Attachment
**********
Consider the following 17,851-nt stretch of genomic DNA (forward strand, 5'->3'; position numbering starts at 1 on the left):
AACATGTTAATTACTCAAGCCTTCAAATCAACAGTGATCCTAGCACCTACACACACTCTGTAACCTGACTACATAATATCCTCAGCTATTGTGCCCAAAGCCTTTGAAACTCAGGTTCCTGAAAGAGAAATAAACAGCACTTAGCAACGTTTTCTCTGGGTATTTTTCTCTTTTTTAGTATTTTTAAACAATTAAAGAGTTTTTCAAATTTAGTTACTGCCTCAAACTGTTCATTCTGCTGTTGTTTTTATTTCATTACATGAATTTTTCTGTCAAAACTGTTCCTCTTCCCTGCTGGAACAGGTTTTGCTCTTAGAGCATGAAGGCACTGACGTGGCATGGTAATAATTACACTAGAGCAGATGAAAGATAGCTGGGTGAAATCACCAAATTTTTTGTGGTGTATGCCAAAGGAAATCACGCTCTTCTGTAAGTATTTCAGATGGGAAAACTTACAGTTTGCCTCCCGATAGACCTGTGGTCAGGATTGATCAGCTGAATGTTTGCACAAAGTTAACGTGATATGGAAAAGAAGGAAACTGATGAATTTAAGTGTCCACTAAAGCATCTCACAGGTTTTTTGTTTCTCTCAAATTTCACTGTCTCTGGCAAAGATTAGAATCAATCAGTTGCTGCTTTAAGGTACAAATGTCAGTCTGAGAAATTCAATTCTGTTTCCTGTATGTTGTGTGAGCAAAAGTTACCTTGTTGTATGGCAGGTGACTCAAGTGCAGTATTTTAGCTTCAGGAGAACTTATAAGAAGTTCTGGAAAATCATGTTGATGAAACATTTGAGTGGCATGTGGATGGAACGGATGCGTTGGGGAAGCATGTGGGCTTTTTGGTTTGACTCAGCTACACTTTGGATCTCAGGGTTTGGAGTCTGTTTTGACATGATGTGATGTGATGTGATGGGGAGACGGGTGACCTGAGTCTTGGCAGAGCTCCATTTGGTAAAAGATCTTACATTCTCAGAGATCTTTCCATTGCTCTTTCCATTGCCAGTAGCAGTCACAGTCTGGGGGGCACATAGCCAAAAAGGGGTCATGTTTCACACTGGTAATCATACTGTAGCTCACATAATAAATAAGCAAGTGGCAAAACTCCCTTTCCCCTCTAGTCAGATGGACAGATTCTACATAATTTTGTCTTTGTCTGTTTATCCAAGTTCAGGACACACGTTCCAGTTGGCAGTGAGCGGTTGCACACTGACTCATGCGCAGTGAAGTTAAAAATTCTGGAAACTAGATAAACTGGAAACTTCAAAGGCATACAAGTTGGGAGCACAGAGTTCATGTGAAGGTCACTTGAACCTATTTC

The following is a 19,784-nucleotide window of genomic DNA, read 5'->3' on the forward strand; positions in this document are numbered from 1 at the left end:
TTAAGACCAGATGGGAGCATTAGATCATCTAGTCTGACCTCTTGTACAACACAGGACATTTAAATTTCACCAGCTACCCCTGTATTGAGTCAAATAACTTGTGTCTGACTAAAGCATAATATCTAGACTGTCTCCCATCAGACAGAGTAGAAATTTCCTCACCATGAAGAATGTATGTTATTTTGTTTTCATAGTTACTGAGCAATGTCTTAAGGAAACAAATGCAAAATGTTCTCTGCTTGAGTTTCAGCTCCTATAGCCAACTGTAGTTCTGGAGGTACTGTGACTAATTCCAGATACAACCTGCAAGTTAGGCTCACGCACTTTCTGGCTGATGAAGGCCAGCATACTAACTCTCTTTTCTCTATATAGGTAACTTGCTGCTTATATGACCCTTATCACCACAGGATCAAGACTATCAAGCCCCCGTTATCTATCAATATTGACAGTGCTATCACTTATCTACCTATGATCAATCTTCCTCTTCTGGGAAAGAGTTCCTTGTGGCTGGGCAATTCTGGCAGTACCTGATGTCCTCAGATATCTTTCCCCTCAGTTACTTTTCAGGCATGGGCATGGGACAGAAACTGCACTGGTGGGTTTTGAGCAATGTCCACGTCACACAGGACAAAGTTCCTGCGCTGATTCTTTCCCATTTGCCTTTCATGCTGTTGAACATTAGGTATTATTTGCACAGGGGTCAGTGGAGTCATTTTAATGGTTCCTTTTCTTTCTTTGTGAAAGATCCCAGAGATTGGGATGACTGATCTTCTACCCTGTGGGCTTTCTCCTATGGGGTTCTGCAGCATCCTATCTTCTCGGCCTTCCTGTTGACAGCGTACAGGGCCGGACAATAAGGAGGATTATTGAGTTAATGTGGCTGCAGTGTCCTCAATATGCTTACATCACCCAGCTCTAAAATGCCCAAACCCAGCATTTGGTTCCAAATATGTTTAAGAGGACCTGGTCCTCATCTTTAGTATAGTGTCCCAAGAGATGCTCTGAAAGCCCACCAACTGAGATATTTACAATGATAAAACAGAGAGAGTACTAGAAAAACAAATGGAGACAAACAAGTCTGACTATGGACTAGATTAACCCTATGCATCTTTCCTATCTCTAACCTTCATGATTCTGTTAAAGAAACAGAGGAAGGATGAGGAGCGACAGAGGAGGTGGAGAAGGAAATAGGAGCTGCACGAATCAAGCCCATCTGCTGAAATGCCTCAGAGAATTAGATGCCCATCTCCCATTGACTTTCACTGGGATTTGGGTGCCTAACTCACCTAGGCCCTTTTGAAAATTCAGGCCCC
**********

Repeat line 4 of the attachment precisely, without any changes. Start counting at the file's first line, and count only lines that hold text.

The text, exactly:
TTAAGACCAGATGGGAGCATTAGATCATCTAGTCTGACCTCTTGTACAACACAGGACATTTAAATTTCACCAGCTACCCCTGTATTGAGTCAAATAACTTGTGTCTGACTAAAGCATAATATCTAGACTGTCTCCCATCAGACAGAGTAGAAATTTCCTCACCATGAAGAATGTATGTTATTTTGTTTTCATAGTTACTGAGCAATGTCTTAAGGAAACAAATGCAAAATGTTCTCTGCTTGAGTTTCAGCTCCTATAGCCAACTGTAGTTCTGGAGGTACTGTGACTAATTCCAGATACAACCTGCAAGTTAGGCTCACGCACTTTCTGGCTGATGAAGGCCAGCATACTAACTCTCTTTTCTCTATATAGGTAACTTGCTGCTTATATGACCCTTATCACCACAGGATCAAGACTATCAAGCCCCCGTTATCTATCAATATTGACAGTGCTATCACTTATCTACCTATGATCAATCTTCCTCTTCTGGGAAAGAGTTCCTTGTGGCTGGGCAATTCTGGCAGTACCTGATGTCCTCAGATATCTTTCCCCTCAGTTACTTTTCAGGCATGGGCATGGGACAGAAACTGCACTGGTGGGTTTTGAGCAATGTCCACGTCACACAGGACAAAGTTCCTGCGCTGATTCTTTCCCATTTGCCTTTCATGCTGTTGAACATTAGGTATTATTTGCACAGGGGTCAGTGGAGTCATTTTAATGGTTCCTTTTCTTTCTTTGTGAAAGATCCCAGAGATTGGGATGACTGATCTTCTACCCTGTGGGCTTTCTCCTATGGGGTTCTGCAGCATCCTATCTTCTCGGCCTTCCTGTTGACAGCGTACAGGGCCGGACAATAAGGAGGATTATTGAGTTAATGTGGCTGCAGTGTCCTCAATATGCTTACATCACCCAGCTCTAAAATGCCCAAACCCAGCATTTGGTTCCAAATATGTTTAAGAGGACCTGGTCCTCATCTTTAGTATAGTGTCCCAAGAGATGCTCTGAAAGCCCACCAACTGAGATATTTACAATGATAAAACAGAGAGAGTACTAGAAAAACAAATGGAGACAAACAAGTCTGACTATGGACTAGATTAACCCTATGCATCTTTCCTATCTCTAACCTTCATGATTCTGTTAAAGAAACAGAGGAAGGATGAGGAGCGACAGAGGAGGTGGAGAAGGAAATAGGAGCTGCACGAATCAAGCCCATCTGCTGAAATGCCTCAGAGAATTAGATGCCCATCTCCCATTGACTTTCACTGGGATTTGGGTGCCTAACTCACCTAGGCCCTTTTGAAAATTCAGGCCCC